Salary Sacrificing: What Is It And How Does it Work?

The word sacrifice usually suggests you’re giving something up. But in the case of employees who salary sacrifice, there could potentially be something to gain.

Of course this will depend on your circumstances and whether it’s ultimately an option that’s suited to you. To help you decide whether it’s something worth pursuing, here’s a quick overview of  salary sacrificing and how it works.

What is salary sacrificing?

Salary sacrificing, or salary packaging, is where you pay for items and services or contribute to your retirement savings using your pre-tax income. Salary sacrificing is done through an arrangement between you and your employer – meaning the items and services you can receive will depend on your employer. Some employers use a third party to facilitate salary sacrificing for their employees.

According to ASIC’s MoneySmart website, most employers will offer their employees the ability to salary sacrifice into superannuation. However, MoneySmart says there’s no restriction on what benefits can be obtained via salary sacrificing and it could be anything from laptops and phones to cars and childcare fees.

MoneySmart divides benefits into three categories: fringe benefits, exempt benefits and super. According to the Australian Taxation Office (ATO), your employer will need to pay fringe benefits tax on fringe benefits it provides you – so things like cars, school fees and gym memberships that are not part of your salary or super.

There are a small number of work-related items that may be exempt from  fringe benefits tax, the ATO says. These include:

  • a portable electronic device
  • an item of computer software
  • an item of protective clothing
  • a briefcase
  • a tool of trade

Salary sacrificed super contributions also do not attract fringe benefits tax, the ATO advises.

Salary sacrifice into superannuation

If you’re looking to boost your retirement savings or you’re a first home buyer, salary sacrificing into super could be an option to think about.

According to the ATO, you can agree with your employer to ‘sacrifice’ some of your salary or wages by having them paid straight into your super fund instead of direct to you. This will be treated as an employer super contribution and will be taxed at a maximum rate of 15%, the ATO says. According to MoneySmart, this is much lower than many people’s marginal tax rate.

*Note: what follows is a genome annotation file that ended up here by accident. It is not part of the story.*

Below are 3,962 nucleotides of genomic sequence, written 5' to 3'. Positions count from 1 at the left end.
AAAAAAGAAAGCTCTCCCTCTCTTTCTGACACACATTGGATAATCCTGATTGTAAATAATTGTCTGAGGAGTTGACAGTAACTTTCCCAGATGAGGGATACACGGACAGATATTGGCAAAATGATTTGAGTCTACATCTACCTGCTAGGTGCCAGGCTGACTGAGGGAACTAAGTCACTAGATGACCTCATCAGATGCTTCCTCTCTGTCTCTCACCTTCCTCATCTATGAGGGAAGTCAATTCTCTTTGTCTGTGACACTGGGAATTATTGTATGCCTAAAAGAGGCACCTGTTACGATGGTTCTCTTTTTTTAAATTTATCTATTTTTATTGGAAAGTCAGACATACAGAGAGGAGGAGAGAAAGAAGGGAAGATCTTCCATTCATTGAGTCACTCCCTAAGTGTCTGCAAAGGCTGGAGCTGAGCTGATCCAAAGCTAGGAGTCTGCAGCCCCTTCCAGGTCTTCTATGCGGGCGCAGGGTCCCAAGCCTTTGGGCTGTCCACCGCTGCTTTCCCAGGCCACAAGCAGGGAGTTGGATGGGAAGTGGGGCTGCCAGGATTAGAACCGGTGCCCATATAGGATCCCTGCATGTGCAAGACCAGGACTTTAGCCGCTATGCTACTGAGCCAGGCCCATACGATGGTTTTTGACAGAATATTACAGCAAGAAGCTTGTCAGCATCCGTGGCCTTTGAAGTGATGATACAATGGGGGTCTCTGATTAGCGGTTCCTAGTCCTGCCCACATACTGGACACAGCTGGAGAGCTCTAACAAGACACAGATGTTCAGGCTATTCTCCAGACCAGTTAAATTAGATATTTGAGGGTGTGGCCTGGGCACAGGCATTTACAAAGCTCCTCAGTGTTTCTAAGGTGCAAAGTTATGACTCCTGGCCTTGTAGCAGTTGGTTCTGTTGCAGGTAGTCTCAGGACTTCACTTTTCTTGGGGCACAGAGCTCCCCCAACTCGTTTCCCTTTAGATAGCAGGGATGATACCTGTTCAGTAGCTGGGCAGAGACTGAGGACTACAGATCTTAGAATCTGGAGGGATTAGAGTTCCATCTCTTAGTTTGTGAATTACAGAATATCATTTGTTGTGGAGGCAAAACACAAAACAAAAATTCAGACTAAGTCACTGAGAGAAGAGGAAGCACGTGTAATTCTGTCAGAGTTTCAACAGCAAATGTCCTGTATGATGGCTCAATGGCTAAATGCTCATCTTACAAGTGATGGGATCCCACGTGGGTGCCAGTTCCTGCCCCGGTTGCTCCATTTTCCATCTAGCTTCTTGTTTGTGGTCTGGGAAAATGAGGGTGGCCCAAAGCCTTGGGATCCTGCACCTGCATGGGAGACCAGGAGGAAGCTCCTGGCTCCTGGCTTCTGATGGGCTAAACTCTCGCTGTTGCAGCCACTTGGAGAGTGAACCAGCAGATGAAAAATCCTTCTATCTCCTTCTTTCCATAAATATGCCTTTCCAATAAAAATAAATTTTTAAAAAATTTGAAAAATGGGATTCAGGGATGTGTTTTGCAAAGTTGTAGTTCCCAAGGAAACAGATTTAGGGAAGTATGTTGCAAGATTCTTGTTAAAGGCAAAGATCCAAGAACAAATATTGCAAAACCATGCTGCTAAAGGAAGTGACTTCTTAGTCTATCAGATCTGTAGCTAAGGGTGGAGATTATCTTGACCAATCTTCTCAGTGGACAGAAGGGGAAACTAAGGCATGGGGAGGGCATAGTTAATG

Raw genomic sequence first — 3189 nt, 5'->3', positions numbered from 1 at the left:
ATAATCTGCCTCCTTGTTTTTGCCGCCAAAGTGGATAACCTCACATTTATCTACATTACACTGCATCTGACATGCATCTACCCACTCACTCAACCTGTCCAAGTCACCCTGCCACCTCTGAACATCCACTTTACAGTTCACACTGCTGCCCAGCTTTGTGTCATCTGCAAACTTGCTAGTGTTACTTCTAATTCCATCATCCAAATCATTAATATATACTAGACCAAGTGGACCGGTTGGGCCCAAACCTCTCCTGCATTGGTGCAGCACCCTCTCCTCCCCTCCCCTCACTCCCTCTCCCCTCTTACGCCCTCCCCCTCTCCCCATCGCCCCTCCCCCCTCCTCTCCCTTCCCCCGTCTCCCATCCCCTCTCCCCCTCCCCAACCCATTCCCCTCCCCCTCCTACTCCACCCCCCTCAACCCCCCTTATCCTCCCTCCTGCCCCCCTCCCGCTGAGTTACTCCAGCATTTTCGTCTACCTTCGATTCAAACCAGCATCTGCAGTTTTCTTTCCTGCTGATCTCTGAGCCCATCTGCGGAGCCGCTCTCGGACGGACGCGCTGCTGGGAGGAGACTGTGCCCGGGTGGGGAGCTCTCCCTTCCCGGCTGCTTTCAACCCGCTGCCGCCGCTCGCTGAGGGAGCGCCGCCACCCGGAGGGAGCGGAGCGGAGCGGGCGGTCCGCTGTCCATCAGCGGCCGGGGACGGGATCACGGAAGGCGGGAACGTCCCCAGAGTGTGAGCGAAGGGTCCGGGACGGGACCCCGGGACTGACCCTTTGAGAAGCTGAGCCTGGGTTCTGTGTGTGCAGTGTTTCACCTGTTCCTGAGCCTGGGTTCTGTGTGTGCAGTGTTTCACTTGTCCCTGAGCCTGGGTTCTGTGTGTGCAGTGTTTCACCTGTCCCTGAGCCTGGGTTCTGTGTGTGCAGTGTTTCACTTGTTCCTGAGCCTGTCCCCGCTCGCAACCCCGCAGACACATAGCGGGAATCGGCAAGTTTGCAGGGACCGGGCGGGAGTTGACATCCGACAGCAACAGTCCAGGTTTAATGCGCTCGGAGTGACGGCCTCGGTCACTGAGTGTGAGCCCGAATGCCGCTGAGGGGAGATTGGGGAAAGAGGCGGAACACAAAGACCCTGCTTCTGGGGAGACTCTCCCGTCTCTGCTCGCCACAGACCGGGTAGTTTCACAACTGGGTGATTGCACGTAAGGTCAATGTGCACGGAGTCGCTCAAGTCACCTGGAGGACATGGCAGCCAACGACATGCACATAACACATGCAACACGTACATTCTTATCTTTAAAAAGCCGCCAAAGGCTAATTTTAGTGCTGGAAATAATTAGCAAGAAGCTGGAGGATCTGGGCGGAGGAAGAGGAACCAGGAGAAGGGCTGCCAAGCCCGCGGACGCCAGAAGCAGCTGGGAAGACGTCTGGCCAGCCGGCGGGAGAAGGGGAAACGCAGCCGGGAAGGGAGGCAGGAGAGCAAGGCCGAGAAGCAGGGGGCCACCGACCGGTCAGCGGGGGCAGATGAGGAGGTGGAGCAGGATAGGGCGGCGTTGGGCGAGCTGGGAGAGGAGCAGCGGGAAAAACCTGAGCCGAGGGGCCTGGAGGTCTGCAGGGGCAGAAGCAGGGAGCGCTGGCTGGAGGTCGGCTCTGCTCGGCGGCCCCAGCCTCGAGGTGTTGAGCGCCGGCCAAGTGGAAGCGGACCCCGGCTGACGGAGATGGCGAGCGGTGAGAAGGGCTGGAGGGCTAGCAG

Salary sacrificing into super may also be appealing to first home buyers. According to the ATO, under the First Home Super Saver Scheme that was introduced in 2017, first home buyers can withdraw up to $30,000 in voluntary super contributions to buy their first home. This would include any salary sacrifice contributions and any associated earnings.

Is it worth salary sacrificing into super?

While salary sacrificing into super can have certain benefits as outlined above, there are some issues to be aware of too. For example:

  • Salary sacrifice contributions may push you over the concessional (before-tax) contributions cap. According to the ATO, if you exceed the cap – which is $25,000 at the time of writing – you’ll most likely attract additional tax on the excess contributions. Concessional contributions include super guarantee contributions, salary sacrifice contributions and personal before-tax contributions.  
  • According to the ATO, when you salary sacrifice, your employer is entitled to calculate your 9.5% super guarantee contributions on your reduced income – that is, your normal salary minus the salary sacrifice amount. This means you could receive lower super guarantee contributions. Before entering into a salary sacrifice arrangement, MoneySmart recommends asking your employer whether it will continue to calculate your super guarantee amounts based on your gross income (before the salary sacrifice amount is deducted). MoneySmart says it is a good idea to get this agreement in writing.
  • Once the money is in your superannuation fund, it’s generally there until you retire. There are some limited ways to potentially access superannuation earlier, like through the First Home Super Saver Scheme, but otherwise it’s part of your retirement nest egg.
  • Salary sacrificing may be less suitable if you have a low income. According to MoneySmart, salary sacrificing is usually more effective for people on mid to high incomes.

What is salary sacrifice?

The effectiveness of salary sacrificing depends entirely on your individual financial situation, so you may want to consider getting financial advice before requesting or agreeing to a salary sacrifice arrangement.

If you’re looking for a super fund suited to you and your personal circumstances, you can compare a range of super funds and providers with Canstar.

If you’re comparing Superannuation funds, the comparison table below displays some of the products currently available on Canstar’s database for Australians aged 30-39 with a balance of up to $55,000, sorted by Star Rating (highest to lowest), followed by company name (alphabetical). Use Canstar’s superannuation comparison selector to view a wider range of super funds.

Fee, performance and asset allocation information shown in the table above have been determined according to the investment profile in the Canstar Superannuation Star Ratings methodology that matches the age group you selected.

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